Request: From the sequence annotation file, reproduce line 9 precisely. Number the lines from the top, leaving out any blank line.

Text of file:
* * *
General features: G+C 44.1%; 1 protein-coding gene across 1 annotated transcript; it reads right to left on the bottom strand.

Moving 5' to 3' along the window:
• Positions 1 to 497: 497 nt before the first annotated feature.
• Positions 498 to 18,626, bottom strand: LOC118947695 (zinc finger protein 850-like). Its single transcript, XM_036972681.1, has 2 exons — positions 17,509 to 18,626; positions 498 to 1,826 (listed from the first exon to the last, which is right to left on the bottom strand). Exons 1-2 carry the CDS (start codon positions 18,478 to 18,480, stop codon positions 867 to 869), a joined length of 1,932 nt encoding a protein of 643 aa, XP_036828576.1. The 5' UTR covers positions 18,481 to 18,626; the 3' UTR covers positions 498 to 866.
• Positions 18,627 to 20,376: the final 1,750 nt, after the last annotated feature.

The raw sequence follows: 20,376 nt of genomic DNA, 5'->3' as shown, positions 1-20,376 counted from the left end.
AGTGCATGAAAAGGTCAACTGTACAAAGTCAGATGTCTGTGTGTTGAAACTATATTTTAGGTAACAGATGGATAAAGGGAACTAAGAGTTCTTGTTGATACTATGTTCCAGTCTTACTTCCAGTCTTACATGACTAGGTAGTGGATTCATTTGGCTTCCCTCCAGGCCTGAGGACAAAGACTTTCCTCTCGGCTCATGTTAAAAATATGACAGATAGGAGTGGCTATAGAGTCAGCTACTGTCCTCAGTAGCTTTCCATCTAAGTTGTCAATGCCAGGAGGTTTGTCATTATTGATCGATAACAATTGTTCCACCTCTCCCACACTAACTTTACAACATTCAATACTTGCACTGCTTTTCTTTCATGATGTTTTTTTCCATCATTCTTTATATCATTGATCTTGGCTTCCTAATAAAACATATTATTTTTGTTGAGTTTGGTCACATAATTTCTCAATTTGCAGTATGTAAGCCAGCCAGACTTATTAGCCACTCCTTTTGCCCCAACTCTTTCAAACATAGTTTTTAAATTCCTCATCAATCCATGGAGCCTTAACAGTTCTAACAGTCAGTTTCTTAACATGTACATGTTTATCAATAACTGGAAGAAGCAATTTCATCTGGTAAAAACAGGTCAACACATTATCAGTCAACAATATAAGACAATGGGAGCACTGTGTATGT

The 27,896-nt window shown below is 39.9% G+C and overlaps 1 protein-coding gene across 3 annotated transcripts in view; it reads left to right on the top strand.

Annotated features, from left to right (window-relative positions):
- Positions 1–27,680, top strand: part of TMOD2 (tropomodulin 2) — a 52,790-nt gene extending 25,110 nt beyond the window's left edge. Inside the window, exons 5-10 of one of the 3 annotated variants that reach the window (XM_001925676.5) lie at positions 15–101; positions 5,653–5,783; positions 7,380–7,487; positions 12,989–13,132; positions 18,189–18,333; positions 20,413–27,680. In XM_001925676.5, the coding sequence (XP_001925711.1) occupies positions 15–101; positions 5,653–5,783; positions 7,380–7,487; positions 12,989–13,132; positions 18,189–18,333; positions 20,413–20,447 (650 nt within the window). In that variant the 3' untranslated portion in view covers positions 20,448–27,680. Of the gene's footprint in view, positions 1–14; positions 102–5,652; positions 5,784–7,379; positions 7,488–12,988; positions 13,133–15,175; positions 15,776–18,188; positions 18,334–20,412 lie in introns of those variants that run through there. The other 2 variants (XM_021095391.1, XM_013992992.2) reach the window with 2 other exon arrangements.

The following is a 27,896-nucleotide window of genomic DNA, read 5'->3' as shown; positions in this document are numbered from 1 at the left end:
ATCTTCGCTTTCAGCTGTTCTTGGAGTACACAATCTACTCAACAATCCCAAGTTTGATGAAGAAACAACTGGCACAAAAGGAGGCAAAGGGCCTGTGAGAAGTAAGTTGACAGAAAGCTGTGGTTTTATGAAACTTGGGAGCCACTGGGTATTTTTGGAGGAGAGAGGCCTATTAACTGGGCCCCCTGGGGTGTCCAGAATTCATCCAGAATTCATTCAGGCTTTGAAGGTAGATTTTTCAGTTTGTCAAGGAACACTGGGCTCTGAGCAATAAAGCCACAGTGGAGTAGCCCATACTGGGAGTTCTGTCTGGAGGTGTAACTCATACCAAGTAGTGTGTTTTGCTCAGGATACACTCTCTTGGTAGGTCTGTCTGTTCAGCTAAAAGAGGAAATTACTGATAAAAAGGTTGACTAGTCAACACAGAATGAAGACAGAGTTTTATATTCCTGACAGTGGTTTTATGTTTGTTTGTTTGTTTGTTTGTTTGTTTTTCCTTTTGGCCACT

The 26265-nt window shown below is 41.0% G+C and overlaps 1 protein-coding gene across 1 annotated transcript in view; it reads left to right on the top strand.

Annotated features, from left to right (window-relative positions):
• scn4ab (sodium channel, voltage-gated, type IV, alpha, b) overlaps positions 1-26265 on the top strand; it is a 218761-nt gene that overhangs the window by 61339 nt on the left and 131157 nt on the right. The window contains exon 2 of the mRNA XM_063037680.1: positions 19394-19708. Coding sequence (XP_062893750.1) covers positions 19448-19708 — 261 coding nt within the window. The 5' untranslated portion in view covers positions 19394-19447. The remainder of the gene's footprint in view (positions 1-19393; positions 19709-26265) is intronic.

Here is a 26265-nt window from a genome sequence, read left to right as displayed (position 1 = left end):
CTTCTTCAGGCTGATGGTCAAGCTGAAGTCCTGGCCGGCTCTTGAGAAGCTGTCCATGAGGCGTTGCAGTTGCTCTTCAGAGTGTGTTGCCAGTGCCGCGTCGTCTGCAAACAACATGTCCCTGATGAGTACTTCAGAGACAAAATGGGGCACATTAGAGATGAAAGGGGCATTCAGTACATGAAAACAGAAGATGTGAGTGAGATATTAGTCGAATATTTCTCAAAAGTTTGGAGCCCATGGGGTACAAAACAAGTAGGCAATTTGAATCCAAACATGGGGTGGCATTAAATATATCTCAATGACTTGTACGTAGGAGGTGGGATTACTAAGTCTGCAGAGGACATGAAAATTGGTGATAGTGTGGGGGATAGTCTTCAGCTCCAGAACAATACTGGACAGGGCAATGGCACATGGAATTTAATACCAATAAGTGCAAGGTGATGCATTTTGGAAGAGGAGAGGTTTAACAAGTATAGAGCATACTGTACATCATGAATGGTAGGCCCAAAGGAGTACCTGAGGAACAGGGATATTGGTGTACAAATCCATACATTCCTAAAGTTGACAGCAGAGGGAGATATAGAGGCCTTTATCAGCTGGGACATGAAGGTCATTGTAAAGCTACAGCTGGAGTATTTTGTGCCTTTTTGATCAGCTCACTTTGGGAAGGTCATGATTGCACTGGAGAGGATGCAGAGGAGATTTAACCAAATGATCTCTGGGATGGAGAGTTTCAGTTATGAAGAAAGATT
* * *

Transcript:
Annotated features, from left to right (window-relative positions):